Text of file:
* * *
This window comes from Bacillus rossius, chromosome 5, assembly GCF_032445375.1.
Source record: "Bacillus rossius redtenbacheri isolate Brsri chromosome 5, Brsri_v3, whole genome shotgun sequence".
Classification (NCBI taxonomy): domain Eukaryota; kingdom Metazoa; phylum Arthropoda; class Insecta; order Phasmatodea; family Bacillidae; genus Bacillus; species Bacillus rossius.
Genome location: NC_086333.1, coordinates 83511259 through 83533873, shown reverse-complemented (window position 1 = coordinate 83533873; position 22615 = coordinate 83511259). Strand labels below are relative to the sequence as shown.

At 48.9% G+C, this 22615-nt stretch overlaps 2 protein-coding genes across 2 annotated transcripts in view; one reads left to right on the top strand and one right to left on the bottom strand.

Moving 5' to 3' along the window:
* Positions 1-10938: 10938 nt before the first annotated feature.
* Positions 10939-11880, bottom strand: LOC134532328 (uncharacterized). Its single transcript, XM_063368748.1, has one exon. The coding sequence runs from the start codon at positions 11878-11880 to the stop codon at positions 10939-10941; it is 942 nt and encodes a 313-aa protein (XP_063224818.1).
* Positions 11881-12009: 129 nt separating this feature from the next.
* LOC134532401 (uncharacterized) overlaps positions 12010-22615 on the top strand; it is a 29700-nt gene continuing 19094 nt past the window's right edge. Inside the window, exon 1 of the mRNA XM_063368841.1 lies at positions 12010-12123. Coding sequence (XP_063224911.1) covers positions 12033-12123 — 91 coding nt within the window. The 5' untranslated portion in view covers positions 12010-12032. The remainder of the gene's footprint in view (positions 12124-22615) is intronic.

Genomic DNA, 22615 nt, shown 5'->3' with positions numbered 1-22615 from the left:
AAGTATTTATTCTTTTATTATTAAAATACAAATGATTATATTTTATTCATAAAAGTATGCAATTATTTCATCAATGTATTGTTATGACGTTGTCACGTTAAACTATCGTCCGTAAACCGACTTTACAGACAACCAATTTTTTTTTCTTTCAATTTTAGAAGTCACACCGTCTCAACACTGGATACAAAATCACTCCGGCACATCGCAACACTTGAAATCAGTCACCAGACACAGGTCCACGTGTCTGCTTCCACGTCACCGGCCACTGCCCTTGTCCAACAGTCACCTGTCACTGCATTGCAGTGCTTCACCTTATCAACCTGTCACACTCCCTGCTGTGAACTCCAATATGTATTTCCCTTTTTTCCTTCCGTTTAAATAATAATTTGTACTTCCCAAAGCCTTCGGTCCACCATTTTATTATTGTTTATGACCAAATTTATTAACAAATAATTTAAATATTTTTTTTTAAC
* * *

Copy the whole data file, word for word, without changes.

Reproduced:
This window comes from Bacillus rossius, chromosome 5, assembly GCF_032445375.1.
Source record: "Bacillus rossius redtenbacheri isolate Brsri chromosome 5, Brsri_v3, whole genome shotgun sequence".
Classification (NCBI taxonomy): domain Eukaryota; kingdom Metazoa; phylum Arthropoda; class Insecta; order Phasmatodea; family Bacillidae; genus Bacillus; species Bacillus rossius.
Genome location: NC_086333.1, coordinates 83511259 through 83533873, shown reverse-complemented (window position 1 = coordinate 83533873; position 22615 = coordinate 83511259). Strand labels below are relative to the sequence as shown.

At 48.9% G+C, this 22615-nt stretch overlaps 2 protein-coding genes across 2 annotated transcripts in view; one reads left to right on the top strand and one right to left on the bottom strand.

Moving 5' to 3' along the window:
* Positions 1-10938: 10938 nt before the first annotated feature.
* Positions 10939-11880, bottom strand: LOC134532328 (uncharacterized). Its single transcript, XM_063368748.1, has one exon. The coding sequence runs from the start codon at positions 11878-11880 to the stop codon at positions 10939-10941; it is 942 nt and encodes a 313-aa protein (XP_063224818.1).
* Positions 11881-12009: 129 nt separating this feature from the next.
* LOC134532401 (uncharacterized) overlaps positions 12010-22615 on the top strand; it is a 29700-nt gene continuing 19094 nt past the window's right edge. Inside the window, exon 1 of the mRNA XM_063368841.1 lies at positions 12010-12123. Coding sequence (XP_063224911.1) covers positions 12033-12123 — 91 coding nt within the window. The 5' untranslated portion in view covers positions 12010-12032. The remainder of the gene's footprint in view (positions 12124-22615) is intronic.

Genomic DNA, 22615 nt, shown 5'->3' with positions numbered 1-22615 from the left:
AAGTATTTATTCTTTTATTATTAAAATACAAATGATTATATTTTATTCATAAAAGTATGCAATTATTTCATCAATGTATTGTTATGACGTTGTCACGTTAAACTATCGTCCGTAAACCGACTTTACAGACAACCAATTTTTTTTTCTTTCAATTTTAGAAGTCACACCGTCTCAACACTGGATACAAAATCACTCCGGCACATCGCAACACTTGAAATCAGTCACCAGACACAGGTCCACGTGTCTGCTTCCACGTCACCGGCCACTGCCCTTGTCCAACAGTCACCTGTCACTGCATTGCAGTGCTTCACCTTATCAACCTGTCACACTCCCTGCTGTGAACTCCAATATGTATTTCCCTTTTTTCCTTCCGTTTAAATAATAATTTGTACTTCCCAAAGCCTTCGGTCCACCATTTTATTATTGTTTATGACCAAATTTATTAACAAATAATTTAAATATTTTTTTTTAAC